The death of a schoolgirl apparently savaged by a pack of dogs may not lead to a criminal prosecution, it has emerged.
Police investigating the death of 14-year-old Jade Anderson said they were working to establish whether any criminal offences had been committed.
The teenager was discovered with wounds consistent with a dog attack at a property in Greater Manchester on Tuesday.
Jade was visiting the house, the home of a friend, and was alone when she was attacked by four dogs - believed to be two bull mastiffs and two Staffordshire bull terriers - which were later shot by police marksmen.
A fifth dog, which was not considered a danger to the public, was "contained" at the scene in Chaucer Grove, Atherton, near Wigan, Greater Manchester Police (GMP) said.
Speaking outside the house on Wednesday, Superintendent Mark Kenny said he had devoted a number of officers to finding out what happened.
"The investigation will take a considerable period of time," he said.
"We are not going to jump to any conclusions, we want to work out exactly what has happened before we make any decisions.
"Nobody has been arrested.
"There is an investigation which will establish whether there are criminal offences so we are speaking to everybody who was involved to establish what has happened."
Mr Kenny said the dogs' owner, who was out of the house when the attack took place, had been interviewed and was co-operating with police.
"They are in shock as well and we have got to find out what happened for them too," he added.
Specialist vets were examining the remains of the destroyed dogs to confirm exactly what breed they are and to make sure they were not illegal.
He added: "We've certainly not had any incidents here.
"This is the first incident of this nature we have attended at this location."
The house is a two-storey, red brick, terraced housing association maisonette, on the Hag Fold estate.
Signs at the front and back of the house warned, "Beware of the Dog".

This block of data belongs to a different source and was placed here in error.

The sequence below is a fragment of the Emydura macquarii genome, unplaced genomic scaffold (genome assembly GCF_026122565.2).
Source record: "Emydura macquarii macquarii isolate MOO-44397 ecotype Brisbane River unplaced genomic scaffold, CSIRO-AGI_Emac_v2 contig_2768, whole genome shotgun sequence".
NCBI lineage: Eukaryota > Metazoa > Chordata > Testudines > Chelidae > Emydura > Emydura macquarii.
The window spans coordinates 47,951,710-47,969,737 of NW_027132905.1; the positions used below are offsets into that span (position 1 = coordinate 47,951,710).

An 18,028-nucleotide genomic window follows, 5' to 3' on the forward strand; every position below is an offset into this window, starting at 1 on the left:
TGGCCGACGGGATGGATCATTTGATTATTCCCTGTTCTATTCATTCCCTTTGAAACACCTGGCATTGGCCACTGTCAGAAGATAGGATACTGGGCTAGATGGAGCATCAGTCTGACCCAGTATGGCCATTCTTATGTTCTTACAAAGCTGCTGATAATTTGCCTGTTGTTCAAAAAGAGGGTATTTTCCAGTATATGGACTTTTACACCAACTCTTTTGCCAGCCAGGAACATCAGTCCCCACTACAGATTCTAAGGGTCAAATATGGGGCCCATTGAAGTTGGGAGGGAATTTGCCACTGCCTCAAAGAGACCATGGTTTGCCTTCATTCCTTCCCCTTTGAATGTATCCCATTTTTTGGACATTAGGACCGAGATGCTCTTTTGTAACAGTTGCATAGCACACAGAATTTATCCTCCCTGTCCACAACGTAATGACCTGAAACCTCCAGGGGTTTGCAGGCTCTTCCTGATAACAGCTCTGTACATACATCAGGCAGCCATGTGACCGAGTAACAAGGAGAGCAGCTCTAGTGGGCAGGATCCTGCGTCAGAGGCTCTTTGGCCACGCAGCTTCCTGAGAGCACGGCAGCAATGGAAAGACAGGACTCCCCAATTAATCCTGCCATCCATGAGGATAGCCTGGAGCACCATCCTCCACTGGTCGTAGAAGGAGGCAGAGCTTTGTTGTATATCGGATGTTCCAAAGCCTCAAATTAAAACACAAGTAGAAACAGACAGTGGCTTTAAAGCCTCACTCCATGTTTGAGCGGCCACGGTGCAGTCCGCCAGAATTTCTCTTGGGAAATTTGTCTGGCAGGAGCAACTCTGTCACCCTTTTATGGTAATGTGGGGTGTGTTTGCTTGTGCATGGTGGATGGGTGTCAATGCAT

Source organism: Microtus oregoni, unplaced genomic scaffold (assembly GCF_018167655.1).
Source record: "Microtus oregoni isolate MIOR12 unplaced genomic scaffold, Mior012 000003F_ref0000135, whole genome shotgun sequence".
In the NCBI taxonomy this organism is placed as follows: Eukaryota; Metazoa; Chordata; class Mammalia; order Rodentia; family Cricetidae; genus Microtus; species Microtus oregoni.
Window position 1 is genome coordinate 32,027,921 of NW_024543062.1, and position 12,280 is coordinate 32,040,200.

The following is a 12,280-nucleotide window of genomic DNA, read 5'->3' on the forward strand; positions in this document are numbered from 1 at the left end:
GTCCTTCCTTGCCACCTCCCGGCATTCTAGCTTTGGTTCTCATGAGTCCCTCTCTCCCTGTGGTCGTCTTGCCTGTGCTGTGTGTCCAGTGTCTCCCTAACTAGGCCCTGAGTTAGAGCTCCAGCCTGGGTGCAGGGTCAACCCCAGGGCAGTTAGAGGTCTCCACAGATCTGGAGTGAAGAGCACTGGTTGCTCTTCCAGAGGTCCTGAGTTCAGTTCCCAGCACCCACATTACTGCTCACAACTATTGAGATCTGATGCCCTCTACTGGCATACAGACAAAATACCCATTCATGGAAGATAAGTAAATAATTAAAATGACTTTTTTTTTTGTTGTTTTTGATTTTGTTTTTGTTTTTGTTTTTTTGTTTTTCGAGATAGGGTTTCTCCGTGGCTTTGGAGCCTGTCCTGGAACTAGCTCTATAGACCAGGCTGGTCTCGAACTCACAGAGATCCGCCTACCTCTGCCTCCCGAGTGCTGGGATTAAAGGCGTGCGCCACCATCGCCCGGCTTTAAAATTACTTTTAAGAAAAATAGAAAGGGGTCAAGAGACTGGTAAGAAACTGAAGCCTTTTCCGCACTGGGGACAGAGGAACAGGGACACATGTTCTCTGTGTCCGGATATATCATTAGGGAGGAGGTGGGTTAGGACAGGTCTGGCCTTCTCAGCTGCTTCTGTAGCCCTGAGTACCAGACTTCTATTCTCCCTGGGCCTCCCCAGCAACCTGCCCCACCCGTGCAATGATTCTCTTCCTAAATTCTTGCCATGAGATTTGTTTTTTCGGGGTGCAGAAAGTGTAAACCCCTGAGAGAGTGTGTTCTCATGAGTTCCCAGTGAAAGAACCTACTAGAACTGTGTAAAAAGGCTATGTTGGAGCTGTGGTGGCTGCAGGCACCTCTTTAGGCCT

Police attended shortly after a report of a teenage girl being seen unconscious and a number of dogs being "out of control".
Police marksmen "humanely" destroyed four of the animals.
Jade had stayed at the address before, Mr Kenny said, but officers are looking into how well she knew the dogs.
Her parents, who live just a few streets away, were too upset to talk.
Mr Kenny said the family was receiving the support of a police Family Liaison Officer.
The officer had earlier described them as "devastated".
He added: "They are clearly very upset."
A card on one bouquet read: "Dear Jade, can't believe you're gone.
"You will always be in our hearts and minds.
"Rest in peace, love Uncle John and Aunty Jo."
A white teddy bear placed next to the flowers contained a card which read: "To my beautiful cousin. The times we had together, I'll never forget.
"You're a beautiful, amazing cousin.
"The angels always take the good ones first but they took you too soon, Sleep tight baby girl, love Mollie."
Youngsters who knew the teenager, a pupil at Fred Longworth High School in Tyldesley, said she was "shy and quite timid".
Head teacher Jan Garretts added: "Jade was a lively student who always had a smile on her face.
"She loved music and dance and was a regular at our after-school dancing club.
"She will be greatly missed by the school community."
Atherton resident Deanne Bamber, 19, who owns six dogs, including a Border Collie, Shih Tzus and Lhasa Apsos, said Jade's death was "awful".
"I was crying my eyes out when I heard about this," she said.
"It's an awful thing what's happened to Jade, it's also an eye opener. She shouldn't have been on her own with all those dogs.
"Not at her age anyway.
"We always knew the dogs were at the house because when we walk our dogs past and they all start barking.
"But to be fair, they've never done anything to make me worried.
"I've been brought up around dogs and this has been a huge shock."